3 The oxidation state (O.S.) can be described as a sometimes fictional charge. With monatomic ions, O.S. and charge are the same thing. For polyatomic ions and molecules, O.S. is fictional, but equal to what the charge would be if the compounds were entirely ionic. * 3-4 Oxidation States: A Useful Tool in Describing Chemical Compounds Most basic concepts in chemistry deal with measurable properties or phenomena. In a few instances, though, a concept has been devised more for convenience than because of any fundamental significance. This is the case with the oxidation state (oxidation number),* which is related to the number of electrons that an atom loses, gains, or otherwise appears to use in joining with other atoms in compounds. Consider NaCl. In this compound an Na atom, a metal, loses one electron to a Cl atom, a nonmetal. The compound consists of the ions Na + and Cl - (see Figure 3-4). Na + is in a +1 oxidation state and Cl - is in a -1 state. In MgCl an Mg atom loses two electrons to become Mg +,, and each Cl atom gains one electron to become Cl -. As in NaCl, the oxidation state of Cl is -1, but that of Mg is +. If we take the total of the oxidation states of all the atoms (ions) in a formula unit of MgCl, we get = 0. In the molecule Cl, the two Cl atoms are identical and should have the same oxidation state. But if their total is to be zero, each oxidation state must itself be 0. Thus, the oxidation state of an atom can vary, depending on the compounds in which it occurs. In the molecule H O, we arbitrarily assign H the oxidation state of +1. Then, because the total of the oxidation states of the atoms must be zero, the oxidation state of oxygen must be -. *Because oxidation state refers to a number, the term oxidation number is often used synonymously. We will use the two terms interchangeably.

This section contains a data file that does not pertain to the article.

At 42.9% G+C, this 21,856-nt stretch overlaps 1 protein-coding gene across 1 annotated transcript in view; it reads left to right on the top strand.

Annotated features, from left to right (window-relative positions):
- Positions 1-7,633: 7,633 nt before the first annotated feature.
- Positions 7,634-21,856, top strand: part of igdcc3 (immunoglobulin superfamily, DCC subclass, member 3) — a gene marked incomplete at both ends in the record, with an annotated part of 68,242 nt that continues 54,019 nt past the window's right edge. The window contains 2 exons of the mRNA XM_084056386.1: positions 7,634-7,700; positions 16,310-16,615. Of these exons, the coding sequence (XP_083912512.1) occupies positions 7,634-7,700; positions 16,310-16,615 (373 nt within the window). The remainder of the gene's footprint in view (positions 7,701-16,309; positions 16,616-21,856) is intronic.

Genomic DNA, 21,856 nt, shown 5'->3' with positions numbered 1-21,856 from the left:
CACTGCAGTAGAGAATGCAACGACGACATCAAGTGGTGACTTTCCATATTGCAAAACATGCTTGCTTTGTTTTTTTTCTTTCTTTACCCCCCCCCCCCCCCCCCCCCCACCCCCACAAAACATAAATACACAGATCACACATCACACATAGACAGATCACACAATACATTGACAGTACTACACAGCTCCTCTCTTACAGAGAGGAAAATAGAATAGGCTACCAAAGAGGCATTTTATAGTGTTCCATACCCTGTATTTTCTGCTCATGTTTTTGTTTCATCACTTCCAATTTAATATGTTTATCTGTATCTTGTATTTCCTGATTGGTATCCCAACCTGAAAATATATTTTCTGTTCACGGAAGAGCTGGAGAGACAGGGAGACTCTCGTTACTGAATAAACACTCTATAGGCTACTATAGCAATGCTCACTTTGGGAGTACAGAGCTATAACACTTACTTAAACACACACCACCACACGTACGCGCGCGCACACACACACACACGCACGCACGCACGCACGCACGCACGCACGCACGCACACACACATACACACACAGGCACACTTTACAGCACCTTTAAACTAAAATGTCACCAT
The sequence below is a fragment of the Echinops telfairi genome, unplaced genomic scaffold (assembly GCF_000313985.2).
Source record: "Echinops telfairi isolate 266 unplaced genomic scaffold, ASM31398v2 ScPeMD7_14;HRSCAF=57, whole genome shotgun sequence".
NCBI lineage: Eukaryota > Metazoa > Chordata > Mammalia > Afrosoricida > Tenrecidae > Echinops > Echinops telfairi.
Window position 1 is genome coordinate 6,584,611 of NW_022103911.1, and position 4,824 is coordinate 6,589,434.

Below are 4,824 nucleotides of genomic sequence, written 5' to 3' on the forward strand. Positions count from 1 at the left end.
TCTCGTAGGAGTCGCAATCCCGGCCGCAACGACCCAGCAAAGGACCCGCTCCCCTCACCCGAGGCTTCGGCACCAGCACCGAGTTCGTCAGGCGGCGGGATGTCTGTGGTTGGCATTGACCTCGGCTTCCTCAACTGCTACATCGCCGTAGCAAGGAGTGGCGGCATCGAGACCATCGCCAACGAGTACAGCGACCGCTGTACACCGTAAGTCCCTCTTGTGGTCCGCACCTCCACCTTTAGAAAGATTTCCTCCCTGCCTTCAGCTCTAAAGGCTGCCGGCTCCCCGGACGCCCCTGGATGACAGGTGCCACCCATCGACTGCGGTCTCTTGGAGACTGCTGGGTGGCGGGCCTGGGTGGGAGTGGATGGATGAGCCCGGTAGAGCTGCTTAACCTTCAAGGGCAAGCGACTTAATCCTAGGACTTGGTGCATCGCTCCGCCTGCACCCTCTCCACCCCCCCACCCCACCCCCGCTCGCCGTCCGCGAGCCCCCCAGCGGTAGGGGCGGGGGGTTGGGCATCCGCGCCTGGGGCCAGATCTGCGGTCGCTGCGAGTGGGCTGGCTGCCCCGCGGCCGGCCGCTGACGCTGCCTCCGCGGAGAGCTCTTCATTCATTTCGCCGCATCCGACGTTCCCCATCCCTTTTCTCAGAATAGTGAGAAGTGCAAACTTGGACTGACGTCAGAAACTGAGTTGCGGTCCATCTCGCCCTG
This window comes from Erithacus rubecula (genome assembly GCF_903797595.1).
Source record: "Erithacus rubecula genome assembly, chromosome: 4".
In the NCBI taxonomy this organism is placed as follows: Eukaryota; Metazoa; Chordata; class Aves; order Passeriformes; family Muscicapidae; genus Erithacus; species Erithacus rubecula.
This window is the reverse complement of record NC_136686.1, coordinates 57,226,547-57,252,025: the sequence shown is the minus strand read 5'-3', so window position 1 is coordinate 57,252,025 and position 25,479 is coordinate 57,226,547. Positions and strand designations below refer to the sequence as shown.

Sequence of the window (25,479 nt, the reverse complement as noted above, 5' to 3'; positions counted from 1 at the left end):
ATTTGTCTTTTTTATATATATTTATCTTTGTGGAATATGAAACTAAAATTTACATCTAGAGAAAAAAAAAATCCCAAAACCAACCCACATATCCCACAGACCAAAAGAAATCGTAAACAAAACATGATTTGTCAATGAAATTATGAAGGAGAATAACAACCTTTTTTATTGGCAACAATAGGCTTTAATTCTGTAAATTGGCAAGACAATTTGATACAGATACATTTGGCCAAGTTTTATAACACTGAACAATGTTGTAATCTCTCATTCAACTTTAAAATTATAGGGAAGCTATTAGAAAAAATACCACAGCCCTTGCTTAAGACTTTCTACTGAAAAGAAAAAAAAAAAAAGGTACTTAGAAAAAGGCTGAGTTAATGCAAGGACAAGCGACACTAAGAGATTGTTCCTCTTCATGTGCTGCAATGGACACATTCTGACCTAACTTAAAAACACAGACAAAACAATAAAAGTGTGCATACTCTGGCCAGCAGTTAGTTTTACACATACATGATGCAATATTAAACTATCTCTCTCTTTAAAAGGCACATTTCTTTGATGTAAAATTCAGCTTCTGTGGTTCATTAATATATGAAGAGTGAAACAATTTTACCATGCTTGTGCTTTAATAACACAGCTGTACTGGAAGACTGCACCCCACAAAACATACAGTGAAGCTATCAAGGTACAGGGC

4 3-4 Oxidation States: A Useful Tool in Describing Chemical Compounds 85 From these examples you can see that we need some conventions or rules for assigning oxidation states. The seven rules in Table 3. are sufficient to deal with most cases in this text, with this understanding: The rules must be applied in the numerical order listed, and whenever two rules appear to contradict each other (which they sometimes will), follow the lower numbered rule. Some examples are given for each rule, and the rules are applied in Example 3-7. TABLE 3. Rules for Assigning Oxidation States 1. The oxidation state (O.S.) of an individual atom in a free element (uncombined with other elements) is 0. [Examples: The O.S. of an isolated Cl atom is 0; the two Cl atoms in the molecule Cl both have an O.S. of 0.]. The total of the O.S. of all the atoms in (a) neutral species, such as isolated atoms, molecules, and formula units, is 0; [Examples: The sum of the O.S. of all the atoms in CH 3 OH and of all the ions in MgCl is 0.] (b) an ion is equal to the charge on the ion. [Examples: The O.S. of Fe in is +3. The sum of the O.S. of all atoms in - MnO 4 is -l.] 3. In their compounds, the group 1 metals have an O.S. of +1 and the group metals have an O.S. of +. Fe 3+ [Examples: The O.S. of K is +1 in KCl and K CO 3 ; the O.S. of Mg is + in MgBr and Mg(NO 3 ).] 4. In its compounds, the O.S. of fluorine is -1. [Examples: The O.S. of F is -1 in HF, ClF 3, and SF 6.] 5. In its compounds, hydrogen usually has an O.S. of +1. [Examples: The O.S. of H is +1 in HI, H S, NH 3, and CH 4.] 6. In its compounds, oxygen usually has an O.S. of -. [Examples: The O.S. of O is - in H O, CO and KMnO 4.] 7. In binary (two-element) compounds with metals, group 17 elements have an O.S. of -1; group 16 elements, -; and group 15 elements, -3. [Examples: The O.S. of Br is -1 in MgBr ; the O.S. of S is - in Li S; and the O.S. of N is -3 in Li 3 N. ] The principal exceptions to rule 5 occur when H is bonded to metals, as in LiH, NaH, and CaH ; exceptions to rule 6 occur in compounds with O F bonds, such as OF, and in compounds where O atoms are bonded to one another, as in H O, and KO. * EXAMPLE 3-7 Assigning Oxidation States What is the oxidation state of the underlined element in (a) P (b) (c) MnO - 4 ; Al O 3 ; 4 ; (d) NaH ; (e) H O ; (f) Fe 3 O 4? Analyze Apply the rules in Table 3.. Solve (a) P 4 : This formula represents a molecule of elemental phosphorus. For an atom of a free element, the O.S. = 0 (rule 1). The O.S. of P in P 4 is 0. (b) Al O 3 : The total of the oxidation states of all the atoms in this formula unit is 0 (rule ). The O.S. of oxygen is - (rule 6). The total for three O atoms is -6. The total for two Al atoms is +6. The O.S. of Al is +3. (c) MnO - 4 : This is the formula for permanganate ion. The total of the oxidation states of all the atoms in the ion is -1 (rule ). The total for the four O atoms is -8. The O.S. of Mn is +7. (d) NaH: This is a formula unit of the ionic compound sodium hydride. Rule 3 states that the O.S. of Na is +1. Rule 5 indicates that H should also have an O.S. of +1. If both atoms had an O.S. of +1, the total for the formula unit would be +. This violates rule. Rules and 3 take precedence over rule 5. Na has an O.S. of +1; the total for the formula unit is 0; and the O.S. of H must be -1. (continued)